Pu'u picture of me training students in Morro Bay, energies opposing each other but working in unison, movement, seconds and feet.
The spirit of our lives connected to our Mother Ocean. David's pictures capture soul, he sees the fluid connection between reality and spirit. I understand his language and I'm always looking for it wherever I travel. I saw it in the glass of water as I observed how silky Japanese water was compared to home, how their health was different than Americans, how they adjusted food for the body, whereas back home, there was no discipline or respect like I witnessed here, it changed my impression of food to body need and balance.
David frames the movement of training as I return to the students, inspired by working with others to further better our world.
Live Well and do not forget to take the time needed to see the Cherry Blossoms, or feel the wind, the bite of cold, the sting of a brilliant ray of sun, do not forget to tell those you care about how much you love them.
Life is movement. We are born, we begin, we live, we learn, we die, we are completed, let your ending be well earned.
03-12-2008, 02:07 AM #3
K38 Japan Presentation at the Yokohama Boat Show
The Marine Sports Foundation invited me to participate at the Yokohama International Boat Show with a stage presentation on my professional development. Basically I told a brief story about my personal history and how I became involved with PWC rescues and boater education.
Coming to Japan was a lifelong dream of mine, since a young girl I have wanted to travel to this magical island, to visit the symbolic lands I hold dear from my uncle Byron Quivey's inspiration as my sinsei in Shoto Kai Karate.
My presentation was on Sunday the 9th, the day prior I was also invited to give an industry presentation at the show during their safety meeting. It was a great honor to be able to attend and speak.
I was fortunate to have Simon Rogers, who is also one of our lead instructors to help me with the translation of all the content materials. We provided a slide show of images from my working history, and included photos from our training a few days earlier in Japan, and ended with a few movie clips of student training.
I would say this was definetly a career highlight for me both personally and professionally. Dreams do come true, but not everyone's dreams are from the same reality. I am looking forward to working with Maris for the future of boating education throughout the Asian region.
03-12-2008, 02:08 AM #4
Super Freestyle Show At Yokohama International Boat Show
Written by K38rescue ondocument.write(localTime('Mar 11, 2008 13:36 GMT')) Mar-11-08 6:36am
Fumikazu Watanabe attended the Yokohama Boat Show Freestyle as one of the team members in the 'Super Freestyle Show' along with team mates Fujiawa and Muroo. The shows were performed under blue skies with intermittent wind, as the waves refracted off the jetty wall the water was pretty agitated, but didn't shake the freestyle performances one bit.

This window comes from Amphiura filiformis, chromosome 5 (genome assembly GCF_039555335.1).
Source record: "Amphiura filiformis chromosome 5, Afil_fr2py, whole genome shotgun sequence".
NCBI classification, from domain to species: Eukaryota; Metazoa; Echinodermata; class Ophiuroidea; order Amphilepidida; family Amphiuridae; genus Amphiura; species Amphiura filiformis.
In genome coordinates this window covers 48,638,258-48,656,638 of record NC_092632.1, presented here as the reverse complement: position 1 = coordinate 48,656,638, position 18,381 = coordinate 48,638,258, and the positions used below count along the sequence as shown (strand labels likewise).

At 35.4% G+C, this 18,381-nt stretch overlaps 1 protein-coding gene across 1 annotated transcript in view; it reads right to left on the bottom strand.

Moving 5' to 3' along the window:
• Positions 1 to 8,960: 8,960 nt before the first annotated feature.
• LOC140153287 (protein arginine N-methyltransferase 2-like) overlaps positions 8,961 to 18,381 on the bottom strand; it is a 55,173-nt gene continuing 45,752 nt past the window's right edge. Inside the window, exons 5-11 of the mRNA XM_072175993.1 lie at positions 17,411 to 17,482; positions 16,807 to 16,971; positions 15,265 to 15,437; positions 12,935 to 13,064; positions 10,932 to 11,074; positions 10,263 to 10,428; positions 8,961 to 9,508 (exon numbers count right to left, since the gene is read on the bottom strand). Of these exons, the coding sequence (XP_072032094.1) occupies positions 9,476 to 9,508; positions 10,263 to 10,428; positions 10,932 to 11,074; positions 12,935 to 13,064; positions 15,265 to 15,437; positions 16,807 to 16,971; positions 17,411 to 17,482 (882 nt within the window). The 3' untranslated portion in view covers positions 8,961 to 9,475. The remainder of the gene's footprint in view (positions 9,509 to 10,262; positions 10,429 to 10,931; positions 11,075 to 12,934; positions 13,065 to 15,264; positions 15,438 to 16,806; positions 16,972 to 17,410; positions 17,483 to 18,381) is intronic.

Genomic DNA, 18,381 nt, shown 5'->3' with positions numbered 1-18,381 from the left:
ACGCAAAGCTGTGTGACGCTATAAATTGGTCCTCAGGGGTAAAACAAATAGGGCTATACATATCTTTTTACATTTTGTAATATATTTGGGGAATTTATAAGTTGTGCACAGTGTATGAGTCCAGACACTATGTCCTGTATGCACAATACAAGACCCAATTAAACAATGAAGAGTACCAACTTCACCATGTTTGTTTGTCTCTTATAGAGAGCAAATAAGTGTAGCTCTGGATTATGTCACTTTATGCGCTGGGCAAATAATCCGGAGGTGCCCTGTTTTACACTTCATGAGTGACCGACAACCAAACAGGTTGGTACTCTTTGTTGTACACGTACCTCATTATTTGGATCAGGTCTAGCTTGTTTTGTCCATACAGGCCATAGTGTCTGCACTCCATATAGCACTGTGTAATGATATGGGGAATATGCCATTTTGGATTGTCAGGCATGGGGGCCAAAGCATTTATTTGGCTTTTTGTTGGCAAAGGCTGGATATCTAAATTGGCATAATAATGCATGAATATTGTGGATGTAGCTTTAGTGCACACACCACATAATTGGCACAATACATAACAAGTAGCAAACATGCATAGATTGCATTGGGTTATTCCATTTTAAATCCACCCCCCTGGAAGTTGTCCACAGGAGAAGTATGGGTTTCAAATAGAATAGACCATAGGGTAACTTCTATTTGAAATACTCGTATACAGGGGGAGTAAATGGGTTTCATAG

Saturday and Sunday the throngs of spectators sat waterside at the amphitheater style setting, with a Japanese Coast Guard helicopter rescue demonstration, PWC racing and F-3000 high powered race boats, wakeboard and water rescue demonstrations.
Watanabe the current reigning World Champion Freestylist was clearly a crowd favorite pulling off multiple 360's, barrel rolls and assorted waterborne tricks. I was tired just watching the constant array of aerials from the guys on the water. They were surely the crowd favorites, as families came out to enjoy the presentation by the JJSF and hosted by Maris.
These kind of events are really great to watch. I was really impressed with the organization of the event, and the spectator attendance was incredible, but best of all, watching these guys strut their stuff on water, it's hard to resist a freestyle event.
Watanabe completes the lineup during introductions
Event athletes take the podium for their introductions before the huge crowd
Reigning Champ Watanabe takes a bow
03-12-2008, 02:09 AM #5
Bun Freestyle Booth at the Yokohama Boat Show
Written by K38rescue ondocument.write(localTime('Mar 11, 2008 12:48 GMT')) Mar-11-08 5:48am
Bun Freestyle @ YBS 2008
Bun Freestyle had a booth at the Yokohama Boat Show, showcasing all thier recent products. Mr. Watanabe has virtually created his own freestyle machine with very high quality product development. I looked through the case displays as he guided me to explain through an interpreter what his company has been doing. I was pretty impressed.
The crank cases, casings, cylinders, all lined up with carb's, handlepoles that rock the nation, and custom designed hulls......it was Heaven on Water. Fumikazu is not only a gifted athlete, I think he's also a genius.
His products are precision driven, he said he has 23 riders now for Bun Freestyle, when the word gets out on his 'hot stuff', I think we'll all be a little surprised at what else will come out of his thought process to execution on the water.
When I watched him at World Finals in 2007, I was working on the water doing the course marshal direction. What I saw was a man who observed his surroundings and paid attention to the natural movement of nature, he's very down to earth. I can imagine with his thought process that he's thinking towards the future.
The Bun Freestyle Groupies
What else? Talking about World Finals 2008 with Chibi and FW!